What causes tingling?

Tingling can be caused by a wide variety of conditions. The most common cause of tingling is a compressed nerve. Other causes of tingling include head and neck injuries, loss of blood flow to an area, vitamin or mineral deficiencies, and diseases such as multiple sclerosis (disease that affects the brain and spinal cord, causing weakness, coordination and balance difficulties, and other problems), among many other causes.

Compression-related causes of tingling

Tingling may be caused by compression injury including:

  • A fracture or dislocation that compresses a nerve
  • A herniated disk that compresses a nerve
  • A neck or back injury that compresses or injures the spinal cord or a nerve
  • Carpal tunnel syndrome
  • Head injury that causes pressure or swelling
  • Pressure on a nerve from a growing mass or tumor
  • Remaining in the same position for too long, resulting in a compressed nerve

Disease-related causes of tingling

Tingling can also be caused by a variety of diseases or conditions including:

  • Diabetes (chronic disease that affects your body’s ability to use sugar for energy)
  • Inactive or underactive thyroid (hypothyroidism)
  • Infections such as shingles (herpes zoster virus)
  • Migraine headache
  • Multiple sclerosis (disease that affects the brain and spinal cord causing weakness, coordination and balance difficulties, and other problems)
  • Raynaud’s phenomenon (spasms of small blood vessels of the fingers and toes, reducing blood circulation; Raynaud’s phenomenon is secondary to many autoimmune disorders such as lupus)
  • Seizures or convulsions
  • Stroke
  • Transient ischemic attack (temporary stroke-like symptoms that may be a warning sign of an impending stroke)

Other causes of tingling

Tingling can also be caused by a variety of other conditions including:

  • Alcohol or tobacco abuse
  • Deficiency or excess of various minerals such as calcium, sodium or potassium
  • Heavy metal poisoning
  • Medication side effects or interactions
  • Radiation exposure or radiation therapy
  • Vitamin B12 deficiency

Serious or life-threatening causes of tingling

In some cases, tingling may be a symptom of a serious or life-threatening condition that should be immediately evaluated in an emergency setting. These conditions include:

  • Head, neck or back injury
  • Stroke

Questions for diagnosing the cause of tingling

To diagnose your condition, your doctor or licensed health care practitioner will ask you several questions related to your tingling including:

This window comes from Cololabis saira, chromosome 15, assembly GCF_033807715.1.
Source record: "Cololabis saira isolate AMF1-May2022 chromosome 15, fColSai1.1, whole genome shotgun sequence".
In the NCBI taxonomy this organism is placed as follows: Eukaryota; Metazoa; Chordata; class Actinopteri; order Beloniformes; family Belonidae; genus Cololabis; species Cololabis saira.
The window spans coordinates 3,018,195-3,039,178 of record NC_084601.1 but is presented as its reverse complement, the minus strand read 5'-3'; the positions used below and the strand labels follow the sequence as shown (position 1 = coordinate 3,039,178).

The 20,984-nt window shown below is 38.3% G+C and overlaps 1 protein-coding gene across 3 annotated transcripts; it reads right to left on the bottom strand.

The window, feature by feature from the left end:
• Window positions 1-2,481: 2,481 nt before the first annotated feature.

• When did you first notice the tingling?
  • Have you had any recent injuries that preceded the tingling?
  • Do you have any other symptoms associated with your tingling?
  • Where on your body do you notice the tingling?
  • Is the tingling better or worse at any certain time of day?
  • Is the tingling improving or getting worse?
  • Do you get the tingling when doing a repetitive motion, such as typing or sitting for long periods?
  • What medications are you taking?

What are the potential complications of tingling?

Tingling is a sign that your nerves are malfunctioning. The complications of tingling vary widely, depending on the underlying cause.

Because tingling can be due to serious diseases, failure to seek treatment can result in serious complications and permanent damage. Once the underlying cause is diagnosed, it is important for you to follow the treatment plan that you and your health care professional design specifically for you to reduce the risk of potential complications including:

  • Amputation
  • Coma or unconsciousness
  • Loss of vision and blindness
  • Paralysis
  • Spread of cancer
  • Weakness (loss of strength)


Numbness and tingling. Medline Plus. http://www.nlm.nih.gov/medlineplus/ency/article/003206.htm. Accessed May 28, 2011.

NINDS paresthesia information page. National Institute of Neurological Disorders and Stroke. http://www.ninds.nih.gov/disorders/paresthesia/paresthesia.htm. Accessed May 28, 2011.


What is tingling?

Tingling (paresthesia) is an unusual sensation most commonly felt in your hands, feet, arms and legs. Tingling is often associated with numbness, or a decrease in the ability to feel or sense pressure or texture.... Read more about tinglingintroduction


What other symptoms might occur with tingling?

Tingling may accompany other symptoms, which vary depending on the underlying disease, disorder or condition.... Read more about tinglingsymptoms

Medical Reviewer: All content has been reviewed by board-certified physicians under the direction of Rich Klasco, M.D., FACEP. Last Annual Review Date: May 2, 2011 Copyright: © Copyright 2011 Health Grades, Inc. All rights reserved. May not be reproduced or reprinted without permission from Health Grades, Inc. Use of this information is governed by the HealthGrades User Agreement.

This Article is Filed Under: Brain and Nerves